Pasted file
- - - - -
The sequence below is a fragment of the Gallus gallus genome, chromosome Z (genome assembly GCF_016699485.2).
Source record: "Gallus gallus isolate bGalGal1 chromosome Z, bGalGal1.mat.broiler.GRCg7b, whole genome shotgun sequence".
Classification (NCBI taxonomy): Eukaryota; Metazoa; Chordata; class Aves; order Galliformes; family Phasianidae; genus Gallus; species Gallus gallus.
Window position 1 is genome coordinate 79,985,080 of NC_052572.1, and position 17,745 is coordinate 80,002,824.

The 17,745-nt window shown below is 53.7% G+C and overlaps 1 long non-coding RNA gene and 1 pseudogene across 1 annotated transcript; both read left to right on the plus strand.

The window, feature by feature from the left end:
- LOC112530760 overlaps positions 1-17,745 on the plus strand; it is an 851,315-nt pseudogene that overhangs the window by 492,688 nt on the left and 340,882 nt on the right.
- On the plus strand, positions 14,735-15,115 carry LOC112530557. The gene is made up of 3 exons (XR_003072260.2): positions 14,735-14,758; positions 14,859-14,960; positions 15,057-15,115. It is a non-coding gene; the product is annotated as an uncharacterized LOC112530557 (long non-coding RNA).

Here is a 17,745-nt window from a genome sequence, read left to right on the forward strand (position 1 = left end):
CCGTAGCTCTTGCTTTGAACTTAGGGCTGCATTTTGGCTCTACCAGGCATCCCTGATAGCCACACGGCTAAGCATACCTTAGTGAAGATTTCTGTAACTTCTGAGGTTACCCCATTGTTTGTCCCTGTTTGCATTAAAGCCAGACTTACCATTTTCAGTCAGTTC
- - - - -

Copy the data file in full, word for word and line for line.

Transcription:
The sequence below is a fragment of the Gallus gallus genome, chromosome Z (genome assembly GCF_016699485.2).
Source record: "Gallus gallus isolate bGalGal1 chromosome Z, bGalGal1.mat.broiler.GRCg7b, whole genome shotgun sequence".
Classification (NCBI taxonomy): Eukaryota; Metazoa; Chordata; class Aves; order Galliformes; family Phasianidae; genus Gallus; species Gallus gallus.
Window position 1 is genome coordinate 79,985,080 of NC_052572.1, and position 17,745 is coordinate 80,002,824.

The 17,745-nt window shown below is 53.7% G+C and overlaps 1 long non-coding RNA gene and 1 pseudogene across 1 annotated transcript; both read left to right on the plus strand.

The window, feature by feature from the left end:
- LOC112530760 overlaps positions 1-17,745 on the plus strand; it is an 851,315-nt pseudogene that overhangs the window by 492,688 nt on the left and 340,882 nt on the right.
- On the plus strand, positions 14,735-15,115 carry LOC112530557. The gene is made up of 3 exons (XR_003072260.2): positions 14,735-14,758; positions 14,859-14,960; positions 15,057-15,115. It is a non-coding gene; the product is annotated as an uncharacterized LOC112530557 (long non-coding RNA).

Here is a 17,745-nt window from a genome sequence, read left to right on the forward strand (position 1 = left end):
CCGTAGCTCTTGCTTTGAACTTAGGGCTGCATTTTGGCTCTACCAGGCATCCCTGATAGCCACACGGCTAAGCATACCTTAGTGAAGATTTCTGTAACTTCTGAGGTTACCCCATTGTTTGTCCCTGTTTGCATTAAAGCCAGACTTACCATTTTCAGTCAGTTC